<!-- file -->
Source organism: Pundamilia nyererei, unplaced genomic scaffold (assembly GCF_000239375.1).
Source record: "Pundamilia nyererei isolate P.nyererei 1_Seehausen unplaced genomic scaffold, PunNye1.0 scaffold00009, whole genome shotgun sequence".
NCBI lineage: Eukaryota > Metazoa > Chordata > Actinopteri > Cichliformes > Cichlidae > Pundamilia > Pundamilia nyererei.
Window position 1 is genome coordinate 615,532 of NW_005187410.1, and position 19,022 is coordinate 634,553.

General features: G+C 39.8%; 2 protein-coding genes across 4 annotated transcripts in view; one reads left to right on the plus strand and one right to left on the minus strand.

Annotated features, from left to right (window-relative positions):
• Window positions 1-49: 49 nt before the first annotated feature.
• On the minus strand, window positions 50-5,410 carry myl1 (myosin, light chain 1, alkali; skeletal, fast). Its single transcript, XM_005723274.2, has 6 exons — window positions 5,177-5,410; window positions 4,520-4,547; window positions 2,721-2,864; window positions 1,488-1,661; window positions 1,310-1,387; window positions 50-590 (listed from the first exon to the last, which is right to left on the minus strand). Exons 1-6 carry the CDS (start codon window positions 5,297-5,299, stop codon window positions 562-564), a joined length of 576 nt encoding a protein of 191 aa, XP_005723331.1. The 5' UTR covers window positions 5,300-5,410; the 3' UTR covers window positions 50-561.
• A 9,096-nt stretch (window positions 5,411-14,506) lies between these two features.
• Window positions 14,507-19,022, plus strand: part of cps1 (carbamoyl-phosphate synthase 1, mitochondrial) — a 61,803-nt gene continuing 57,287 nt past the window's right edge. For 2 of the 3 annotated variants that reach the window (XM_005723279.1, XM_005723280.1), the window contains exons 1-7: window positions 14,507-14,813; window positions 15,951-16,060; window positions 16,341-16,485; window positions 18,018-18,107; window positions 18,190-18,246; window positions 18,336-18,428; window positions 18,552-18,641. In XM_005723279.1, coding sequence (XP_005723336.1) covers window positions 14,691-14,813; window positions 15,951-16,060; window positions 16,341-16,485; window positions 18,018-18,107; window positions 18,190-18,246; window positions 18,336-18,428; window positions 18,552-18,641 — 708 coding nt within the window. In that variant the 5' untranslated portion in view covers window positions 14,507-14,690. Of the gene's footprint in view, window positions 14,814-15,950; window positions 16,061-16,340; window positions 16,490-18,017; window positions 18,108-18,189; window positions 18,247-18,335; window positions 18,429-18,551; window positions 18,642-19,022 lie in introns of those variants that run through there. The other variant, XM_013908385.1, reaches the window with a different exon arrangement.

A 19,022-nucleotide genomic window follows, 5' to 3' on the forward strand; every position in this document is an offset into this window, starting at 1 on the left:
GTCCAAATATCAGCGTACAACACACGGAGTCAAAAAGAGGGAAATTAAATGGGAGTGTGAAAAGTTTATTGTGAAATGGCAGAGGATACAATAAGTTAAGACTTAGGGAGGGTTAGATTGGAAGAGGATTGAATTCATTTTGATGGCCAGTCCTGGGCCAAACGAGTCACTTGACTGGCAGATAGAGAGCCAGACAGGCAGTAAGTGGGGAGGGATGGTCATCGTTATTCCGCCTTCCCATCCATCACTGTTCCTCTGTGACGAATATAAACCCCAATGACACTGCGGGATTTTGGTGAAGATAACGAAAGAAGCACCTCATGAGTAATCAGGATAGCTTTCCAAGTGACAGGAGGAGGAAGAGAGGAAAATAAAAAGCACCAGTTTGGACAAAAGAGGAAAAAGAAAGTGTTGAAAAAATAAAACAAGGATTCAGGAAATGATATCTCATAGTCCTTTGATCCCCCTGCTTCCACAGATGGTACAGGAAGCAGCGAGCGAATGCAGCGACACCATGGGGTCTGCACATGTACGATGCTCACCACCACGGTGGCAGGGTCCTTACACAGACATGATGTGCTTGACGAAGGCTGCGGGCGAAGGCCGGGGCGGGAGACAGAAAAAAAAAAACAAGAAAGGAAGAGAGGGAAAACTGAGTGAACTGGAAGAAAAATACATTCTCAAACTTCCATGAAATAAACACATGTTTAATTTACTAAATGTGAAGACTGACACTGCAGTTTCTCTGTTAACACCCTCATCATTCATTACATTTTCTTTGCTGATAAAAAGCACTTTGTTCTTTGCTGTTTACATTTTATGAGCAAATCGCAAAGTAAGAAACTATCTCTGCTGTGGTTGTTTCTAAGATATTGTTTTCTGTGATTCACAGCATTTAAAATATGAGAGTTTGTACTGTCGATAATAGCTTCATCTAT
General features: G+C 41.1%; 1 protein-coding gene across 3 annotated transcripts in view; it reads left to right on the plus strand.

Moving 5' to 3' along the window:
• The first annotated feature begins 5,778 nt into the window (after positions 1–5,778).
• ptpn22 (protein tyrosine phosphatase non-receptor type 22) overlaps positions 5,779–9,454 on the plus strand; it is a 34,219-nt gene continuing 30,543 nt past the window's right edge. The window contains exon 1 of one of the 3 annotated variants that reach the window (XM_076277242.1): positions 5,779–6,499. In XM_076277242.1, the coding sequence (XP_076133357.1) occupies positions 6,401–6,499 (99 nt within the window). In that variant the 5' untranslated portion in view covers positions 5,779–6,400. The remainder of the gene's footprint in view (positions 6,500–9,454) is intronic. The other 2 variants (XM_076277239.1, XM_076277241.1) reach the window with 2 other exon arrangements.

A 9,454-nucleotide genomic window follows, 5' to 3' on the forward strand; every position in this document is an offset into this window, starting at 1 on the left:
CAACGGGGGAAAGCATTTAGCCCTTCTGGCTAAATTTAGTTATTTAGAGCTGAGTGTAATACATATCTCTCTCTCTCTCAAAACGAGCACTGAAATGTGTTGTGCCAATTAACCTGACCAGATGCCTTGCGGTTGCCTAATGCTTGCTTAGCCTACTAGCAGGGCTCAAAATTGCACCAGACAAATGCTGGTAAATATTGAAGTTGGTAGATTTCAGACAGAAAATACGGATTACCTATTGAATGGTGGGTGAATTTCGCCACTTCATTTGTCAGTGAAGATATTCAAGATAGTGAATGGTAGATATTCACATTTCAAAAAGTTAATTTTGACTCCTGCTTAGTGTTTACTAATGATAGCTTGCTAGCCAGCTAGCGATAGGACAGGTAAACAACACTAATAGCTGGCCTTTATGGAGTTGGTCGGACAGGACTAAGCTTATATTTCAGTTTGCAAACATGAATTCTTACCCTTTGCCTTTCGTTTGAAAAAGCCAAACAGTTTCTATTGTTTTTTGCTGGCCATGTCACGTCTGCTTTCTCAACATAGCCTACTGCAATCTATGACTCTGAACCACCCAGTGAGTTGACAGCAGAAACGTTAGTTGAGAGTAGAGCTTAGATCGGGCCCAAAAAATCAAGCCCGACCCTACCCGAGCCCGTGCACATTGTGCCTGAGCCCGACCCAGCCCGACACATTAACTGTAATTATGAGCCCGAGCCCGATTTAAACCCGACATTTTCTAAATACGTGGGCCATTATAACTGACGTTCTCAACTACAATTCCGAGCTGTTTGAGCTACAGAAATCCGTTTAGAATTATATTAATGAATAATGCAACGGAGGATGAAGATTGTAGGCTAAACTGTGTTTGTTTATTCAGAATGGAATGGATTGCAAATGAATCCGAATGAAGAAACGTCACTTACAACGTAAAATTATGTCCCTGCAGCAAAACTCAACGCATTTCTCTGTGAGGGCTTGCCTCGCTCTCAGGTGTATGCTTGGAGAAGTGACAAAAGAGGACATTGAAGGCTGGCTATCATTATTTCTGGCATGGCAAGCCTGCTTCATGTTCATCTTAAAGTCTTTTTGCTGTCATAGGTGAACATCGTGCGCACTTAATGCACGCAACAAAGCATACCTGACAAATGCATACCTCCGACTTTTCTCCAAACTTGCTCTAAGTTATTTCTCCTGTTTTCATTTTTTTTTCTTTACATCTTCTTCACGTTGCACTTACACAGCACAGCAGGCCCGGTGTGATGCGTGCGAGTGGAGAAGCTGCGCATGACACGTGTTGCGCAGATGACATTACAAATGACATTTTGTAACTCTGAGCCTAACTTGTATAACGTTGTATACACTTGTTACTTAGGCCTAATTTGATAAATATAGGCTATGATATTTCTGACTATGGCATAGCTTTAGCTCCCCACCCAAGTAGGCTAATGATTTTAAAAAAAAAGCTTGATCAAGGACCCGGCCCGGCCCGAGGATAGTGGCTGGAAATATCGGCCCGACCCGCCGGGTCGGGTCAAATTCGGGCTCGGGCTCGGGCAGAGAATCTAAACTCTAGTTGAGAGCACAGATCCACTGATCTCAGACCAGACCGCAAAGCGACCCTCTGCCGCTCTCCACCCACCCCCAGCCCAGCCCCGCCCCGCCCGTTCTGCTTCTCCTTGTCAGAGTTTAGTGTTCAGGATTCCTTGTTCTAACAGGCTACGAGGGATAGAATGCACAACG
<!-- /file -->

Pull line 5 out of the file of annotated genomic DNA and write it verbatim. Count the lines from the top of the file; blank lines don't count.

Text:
General features: G+C 39.8%; 2 protein-coding genes across 4 annotated transcripts in view; one reads left to right on the plus strand and one right to left on the minus strand.